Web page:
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Good computer for fast computation

asked 2011-05-17 15:53:44 +0100

G-Sage gravatar image

Not sure if this is a good place to ask this, or not. But, I'm thinking of buying a new computer (PC, Windows 7) sometime in the next few months and I would like it to be pretty fast. It will be a home computer that I will use personally (I don't do anything that is computer intensive like gaming), but I would also love it to run Sage quickly if I am doing a lot of calculations. At the same time, I don't want to break the bank. I'll probably spend $1500 or less.

I don't know exactly what to ask, but I wonder if any of you know which aspects of a computer I should emphasize the most? I mean, I know I want fast processors and a lot of RAM. I may try to get an Intel i7 with 8 processors and I'll definitely get at least 8 GB of RAM. Is a graphics card important here? I have heard of graphics cards being very good at certain computations but perhaps you'd need to do programming to specifically have the graphics card do those calculations? Any thing else I should look at?

A related question, is there a way to divert resources to Sage? I'm currently searching for a graph minor (that I know doesn't exist), for example, and it looks like it's taking up 50% of the system RAM. Are there any simple ways to force it to use more resources to make it run faster?

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Sideremark about your minor problem : if you use CPLEX 12 (for which there exist free non-limited licenses if you are a student or a researcher -- look for IBM academic Initiative), the computations will be *MUCH* faster, even without taking into account the fact that all your cores will be used. *MUCH* faster is to be understood with the fact that this LP formulation is exact, though pretty bad for any practical aspects ! Which kind of minors are you looking for ?

Nathann gravatar imageNathann ( 2011-05-17 16:35:49 +0100 )edit

Oh, and the ressources a LP solver use are mostly remembering its way through the branch and bound. If all your ressources are not used at the moment, you shouldn't worry, they will be at some point :-D

Nathann gravatar imageNathann ( 2011-05-17 16:36:36 +0100 )edit

@Nathann I'm looking for various minors. In some situations, I'm looking for complete graph minors. In other cases, I'm looking for forbidden minors, such as those that are forbidden for a graph to planar, and that sort of thing. Thanks for the mention of CPLEX 12, I'll probably look into that.

G-Sage gravatar imageG-Sage ( 2011-05-17 17:47:24 +0100 )edit

@whoever downvoted me, a downvote by itself is mostly useless. If you think what I said deserves a downvote, then you should also explain in a comment why it deserves a downvote. A downvote by itself does nothing. Let's be honest, I don't care about how many karma points I have on here. My question is somewhat not exactly Sage related, but some of it is very Sage related. So, I see nothing wrong with it and I will not stop from asking such questions (if I have any more) based on a downvote. I might based on helpful comments from other users.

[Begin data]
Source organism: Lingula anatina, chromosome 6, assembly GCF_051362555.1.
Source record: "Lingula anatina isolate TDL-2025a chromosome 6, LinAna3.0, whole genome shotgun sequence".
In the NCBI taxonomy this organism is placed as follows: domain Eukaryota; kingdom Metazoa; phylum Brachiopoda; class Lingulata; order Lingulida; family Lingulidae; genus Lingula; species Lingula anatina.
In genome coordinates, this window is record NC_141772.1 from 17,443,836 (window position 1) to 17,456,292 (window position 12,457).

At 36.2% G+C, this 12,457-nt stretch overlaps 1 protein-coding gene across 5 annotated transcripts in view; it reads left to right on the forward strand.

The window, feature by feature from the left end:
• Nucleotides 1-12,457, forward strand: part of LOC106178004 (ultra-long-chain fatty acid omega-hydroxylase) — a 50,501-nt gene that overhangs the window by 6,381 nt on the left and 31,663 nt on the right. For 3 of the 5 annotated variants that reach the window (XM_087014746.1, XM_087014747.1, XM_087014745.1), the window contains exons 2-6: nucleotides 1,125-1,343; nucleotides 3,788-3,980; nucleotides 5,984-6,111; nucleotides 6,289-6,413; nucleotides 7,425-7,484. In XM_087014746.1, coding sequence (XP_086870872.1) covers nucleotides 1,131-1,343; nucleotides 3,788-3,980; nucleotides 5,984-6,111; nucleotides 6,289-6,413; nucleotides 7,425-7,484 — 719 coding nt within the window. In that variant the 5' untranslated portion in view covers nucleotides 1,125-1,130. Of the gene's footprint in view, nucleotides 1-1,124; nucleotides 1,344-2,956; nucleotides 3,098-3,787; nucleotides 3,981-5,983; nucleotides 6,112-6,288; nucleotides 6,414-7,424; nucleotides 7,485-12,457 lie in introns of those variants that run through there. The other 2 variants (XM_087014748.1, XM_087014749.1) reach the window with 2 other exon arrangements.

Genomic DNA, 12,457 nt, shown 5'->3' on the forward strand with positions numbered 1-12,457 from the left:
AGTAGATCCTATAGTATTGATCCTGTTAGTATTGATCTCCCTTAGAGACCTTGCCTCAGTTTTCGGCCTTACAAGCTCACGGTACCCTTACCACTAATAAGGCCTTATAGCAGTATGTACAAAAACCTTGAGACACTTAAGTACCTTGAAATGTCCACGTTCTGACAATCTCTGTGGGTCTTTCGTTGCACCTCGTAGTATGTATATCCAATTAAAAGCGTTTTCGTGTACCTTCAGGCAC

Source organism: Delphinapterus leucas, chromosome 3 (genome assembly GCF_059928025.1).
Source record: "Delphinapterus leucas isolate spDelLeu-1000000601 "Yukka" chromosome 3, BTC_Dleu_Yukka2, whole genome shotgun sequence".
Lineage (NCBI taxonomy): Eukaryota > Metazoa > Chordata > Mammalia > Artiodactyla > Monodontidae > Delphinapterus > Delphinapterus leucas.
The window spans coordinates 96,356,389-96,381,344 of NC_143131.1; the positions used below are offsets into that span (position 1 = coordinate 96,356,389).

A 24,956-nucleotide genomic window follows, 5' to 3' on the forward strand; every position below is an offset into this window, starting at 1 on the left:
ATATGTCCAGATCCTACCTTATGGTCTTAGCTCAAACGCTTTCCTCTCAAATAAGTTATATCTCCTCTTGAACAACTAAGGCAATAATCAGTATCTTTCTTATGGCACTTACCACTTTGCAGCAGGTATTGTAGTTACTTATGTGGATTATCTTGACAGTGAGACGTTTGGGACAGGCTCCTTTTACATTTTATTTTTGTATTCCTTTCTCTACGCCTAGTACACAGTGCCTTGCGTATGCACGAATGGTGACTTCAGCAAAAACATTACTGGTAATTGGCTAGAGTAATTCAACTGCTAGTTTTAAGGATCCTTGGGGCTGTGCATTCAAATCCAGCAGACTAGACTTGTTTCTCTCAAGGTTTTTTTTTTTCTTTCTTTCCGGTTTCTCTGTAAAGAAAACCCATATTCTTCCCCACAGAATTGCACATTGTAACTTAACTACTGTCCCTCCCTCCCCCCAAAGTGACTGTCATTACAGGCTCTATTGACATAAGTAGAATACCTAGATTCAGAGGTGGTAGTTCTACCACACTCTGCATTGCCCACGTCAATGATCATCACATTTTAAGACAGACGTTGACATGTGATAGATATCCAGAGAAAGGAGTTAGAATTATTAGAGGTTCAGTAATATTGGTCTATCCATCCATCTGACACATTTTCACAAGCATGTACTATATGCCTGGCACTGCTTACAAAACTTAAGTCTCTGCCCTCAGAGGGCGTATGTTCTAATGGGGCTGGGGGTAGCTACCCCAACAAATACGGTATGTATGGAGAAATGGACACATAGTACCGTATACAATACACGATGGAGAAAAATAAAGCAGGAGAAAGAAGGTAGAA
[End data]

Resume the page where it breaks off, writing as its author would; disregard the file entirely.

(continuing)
G-Sage gravatar imageG-Sage ( 2011-05-17 17:51:52 +0100 )edit

Disk I/O and networking speeds can also play a role, depending on what you are doing. I don't know much about computing with GPUs, but I don't think Sage has any components that are specifically tailored for the GPU. Also, Sage does not run natively on Windows (yet), so you can either dual-boot Windows with Linux or run Linux in a virtual machine, but the latter would incur performance and adminstration overheads. Ideally, if you want a fast, easy-to-manage Sage machine, just install Linux and forget Windows. :-)

Kelvin Li gravatar imageKelvin Li ( 2011-05-17 21:41:19 +0100 )edit

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answered 2014-09-19 16:04:56 +0100

balduin gravatar image

I answer the question, about your $1500 three years later, but I think you have all ready bought your fast computer. In 2014 a fast computer should have a SSD Hard Disk >= 120 GB or more, 8-16 GB RAM DDR3-1600 or better an i5 or i7 for the consumer section makes not a great difference which CPU you have. The graphics card is not important if you only want to draw some of your plots the build in graphics card of the i5 or some models of i7 is enough, but an Nvidia or AMD Graphics card is also a good option.

About GPU's power, yes it is true in some cases the GPU can speed up computation extremely, but this works not in all cases. Today (year 2014), their are only a few programs that uses the GPU power for calculation, because it is difficult to write software for combined GPU <-> CPU power usage.

It is important to say, today you could use Sagemath Cloud for your computation. On Sage math cloud you could use a lot of power if you want Sage math cloud limits

As Kelvin Li says, if you really want to compute fast use Linux, because Sage works really fine with Linux. Linux Distributions that I know which has a nice Latex and Sage support are:

  • Manjaro Linux (Arch Linux for) - which has up-to-date Sage packages, also Latex (texlive-*) packages, a really high quality documentation and a dedicated community.

  • Fedora - which has up-to-date Sage packages but they are some minor versions behind the latest packages, good Latex support (texlive-*)

  • Ubuntu or Linux Mint with the additional PPA-Sagemath-Repository , both have a good Latex support and a large user base

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Asked: 2011-05-17 15:53:44 +0100

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Last updated: Sep 19 '14